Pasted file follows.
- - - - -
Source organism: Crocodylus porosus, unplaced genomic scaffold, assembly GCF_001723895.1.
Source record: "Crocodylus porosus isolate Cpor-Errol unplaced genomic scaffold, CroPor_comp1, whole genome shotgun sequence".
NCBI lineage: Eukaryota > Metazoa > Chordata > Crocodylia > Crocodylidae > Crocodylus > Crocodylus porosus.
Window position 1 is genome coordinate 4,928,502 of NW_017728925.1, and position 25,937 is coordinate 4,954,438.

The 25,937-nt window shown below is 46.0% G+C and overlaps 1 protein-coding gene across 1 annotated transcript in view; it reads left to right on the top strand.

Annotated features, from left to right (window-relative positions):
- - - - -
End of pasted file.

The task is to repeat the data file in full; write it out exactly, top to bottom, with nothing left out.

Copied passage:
Source organism: Crocodylus porosus, unplaced genomic scaffold, assembly GCF_001723895.1.
Source record: "Crocodylus porosus isolate Cpor-Errol unplaced genomic scaffold, CroPor_comp1, whole genome shotgun sequence".
NCBI lineage: Eukaryota > Metazoa > Chordata > Crocodylia > Crocodylidae > Crocodylus > Crocodylus porosus.
Window position 1 is genome coordinate 4,928,502 of NW_017728925.1, and position 25,937 is coordinate 4,954,438.

The 25,937-nt window shown below is 46.0% G+C and overlaps 1 protein-coding gene across 1 annotated transcript in view; it reads left to right on the top strand.

Annotated features, from left to right (window-relative positions):